It was in 1918 that Mahatma Gandhi, widely regarded as the Father of the Nation, had attended a conference on Hindi literature and asked Hindi to be made the national language of India. He had even gone ahead and called it the language of everyone. It was on 14th September 1949 that Hindi, alongwith English, was accepted as the official language of India by the Constituent Assembly. It was from 1953 onwards that Hindi Diwas came to be celebrated annually on 14th September in order to promote the use of this language in India.
How is it celebrated?
As may be the case with any other festival in the country, Hindi Diwas is celebrated with a whole lot of gusto and enthusiasm by the people. The festival is celebrated primarily in Delhi and witnesses a number of literary activities as well as celebrations to commemorate the memorable day. PHD Chamber of Commerce in New Delhi normally organizes Hindi Diwas Samaroh on this day. The centrepiece of attraction is easily the function known as Hindi Hain Hum. Other special functions are also organized on this day. It can be expected that this year Ram Nath Kovind, the incumbent President, will be taking part in the festivities.
The importance of Hindi in independent India
A couple of years following independence, the newly created government of India was feeling the pinch of trying to string together the innumerable linguistic, cultural, and religious groups that inhabited the vast country. India needed to have a unique national flavor for the unification to be complete. Since the country itself did not have any one national language as such, it was decided by the administration that Hindi could be that language they were looking for. It proved to be the ideal solution at that point in time.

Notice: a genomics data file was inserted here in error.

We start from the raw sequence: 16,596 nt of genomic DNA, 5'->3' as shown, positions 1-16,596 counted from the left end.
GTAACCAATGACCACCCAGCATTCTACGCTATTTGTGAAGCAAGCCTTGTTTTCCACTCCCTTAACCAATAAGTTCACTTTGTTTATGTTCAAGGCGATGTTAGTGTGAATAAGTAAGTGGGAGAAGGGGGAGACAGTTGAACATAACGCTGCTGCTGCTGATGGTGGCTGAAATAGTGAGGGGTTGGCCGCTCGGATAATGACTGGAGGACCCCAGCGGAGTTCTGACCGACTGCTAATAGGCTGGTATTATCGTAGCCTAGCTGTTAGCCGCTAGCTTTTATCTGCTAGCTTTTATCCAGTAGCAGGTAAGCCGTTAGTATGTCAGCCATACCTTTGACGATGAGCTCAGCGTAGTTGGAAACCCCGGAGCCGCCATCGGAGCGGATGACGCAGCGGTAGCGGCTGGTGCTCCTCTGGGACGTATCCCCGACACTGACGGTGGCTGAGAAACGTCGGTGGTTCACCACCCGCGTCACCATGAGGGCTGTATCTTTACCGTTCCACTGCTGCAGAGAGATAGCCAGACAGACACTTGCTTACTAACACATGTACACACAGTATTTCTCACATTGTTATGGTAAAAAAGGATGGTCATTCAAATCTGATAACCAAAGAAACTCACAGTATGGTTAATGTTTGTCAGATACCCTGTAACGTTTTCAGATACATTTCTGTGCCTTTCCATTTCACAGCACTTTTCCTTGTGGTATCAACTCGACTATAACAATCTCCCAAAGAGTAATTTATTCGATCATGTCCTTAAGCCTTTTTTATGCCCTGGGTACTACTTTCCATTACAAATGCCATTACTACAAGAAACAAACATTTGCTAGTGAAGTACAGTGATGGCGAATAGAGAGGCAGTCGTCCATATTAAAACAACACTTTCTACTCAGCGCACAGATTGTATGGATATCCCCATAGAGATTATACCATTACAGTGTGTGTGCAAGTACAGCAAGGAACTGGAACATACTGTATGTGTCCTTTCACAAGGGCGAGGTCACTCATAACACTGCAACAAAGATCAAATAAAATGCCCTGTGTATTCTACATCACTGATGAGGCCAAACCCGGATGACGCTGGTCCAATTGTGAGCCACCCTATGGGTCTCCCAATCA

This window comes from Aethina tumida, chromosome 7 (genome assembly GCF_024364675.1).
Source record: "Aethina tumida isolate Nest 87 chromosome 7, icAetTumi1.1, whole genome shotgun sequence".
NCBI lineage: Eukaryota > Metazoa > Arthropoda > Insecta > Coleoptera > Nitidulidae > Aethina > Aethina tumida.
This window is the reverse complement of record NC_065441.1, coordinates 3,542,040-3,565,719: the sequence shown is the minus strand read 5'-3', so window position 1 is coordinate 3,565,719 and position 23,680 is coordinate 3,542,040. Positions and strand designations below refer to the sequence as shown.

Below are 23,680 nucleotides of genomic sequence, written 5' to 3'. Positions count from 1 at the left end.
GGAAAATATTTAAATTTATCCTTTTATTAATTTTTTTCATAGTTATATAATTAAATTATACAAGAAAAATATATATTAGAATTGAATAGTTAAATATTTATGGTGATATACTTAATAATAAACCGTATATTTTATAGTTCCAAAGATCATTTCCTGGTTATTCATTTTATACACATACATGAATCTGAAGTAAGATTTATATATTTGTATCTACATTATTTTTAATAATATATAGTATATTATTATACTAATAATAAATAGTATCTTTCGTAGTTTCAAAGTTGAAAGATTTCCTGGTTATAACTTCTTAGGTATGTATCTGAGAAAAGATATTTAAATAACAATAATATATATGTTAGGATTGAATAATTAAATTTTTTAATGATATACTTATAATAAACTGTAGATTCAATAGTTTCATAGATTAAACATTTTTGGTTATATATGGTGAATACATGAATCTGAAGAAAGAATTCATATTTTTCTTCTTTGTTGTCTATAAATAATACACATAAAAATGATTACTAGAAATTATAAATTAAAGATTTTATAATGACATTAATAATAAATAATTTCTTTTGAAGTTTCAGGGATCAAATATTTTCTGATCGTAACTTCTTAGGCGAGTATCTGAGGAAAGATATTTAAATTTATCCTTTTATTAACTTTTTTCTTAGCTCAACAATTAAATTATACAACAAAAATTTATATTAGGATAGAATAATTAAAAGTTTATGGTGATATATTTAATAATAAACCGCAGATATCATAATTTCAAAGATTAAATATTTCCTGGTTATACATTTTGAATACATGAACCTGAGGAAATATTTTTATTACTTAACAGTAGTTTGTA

Why was Hindi chosen?
At that time, Hindi was the language spoken in most of northern India and as such the administration considered it to be a safe bet for initiating, and then continuing, its programme of national unification via language. It was acknowledged though that it was not the perfect solution to the problems that they were facing. There was a huge portion of the country that was really unhappy with the way this language was being imposed on them for the simple reason that the language was not rooted in their culture. It was for this reason that English was also accorded the status of an official language along with Hindi.
The history of Hindi
The lineage of Hindi can be traced back to Indo-Aryan Age and to when they first came to the these lands. The language itself belongs to the Indo-European group of languages. Along with making Hindi one of the official languages of India, the-then government also tried to use the grammar and orthography to good effect. Devanagari was used as a script in order to bring a sense of uniformity to proceedings. Hindi is also an international language in the sense that it is spoken by people in countries where you find people of Indian origin. Some prominent names among these are the USA, UK, Canada, Australia, South Africa, New Zealand, UAE, Saudi Arabia, Nepal, Mauritius, Suriname, and Trinidad and Tobago.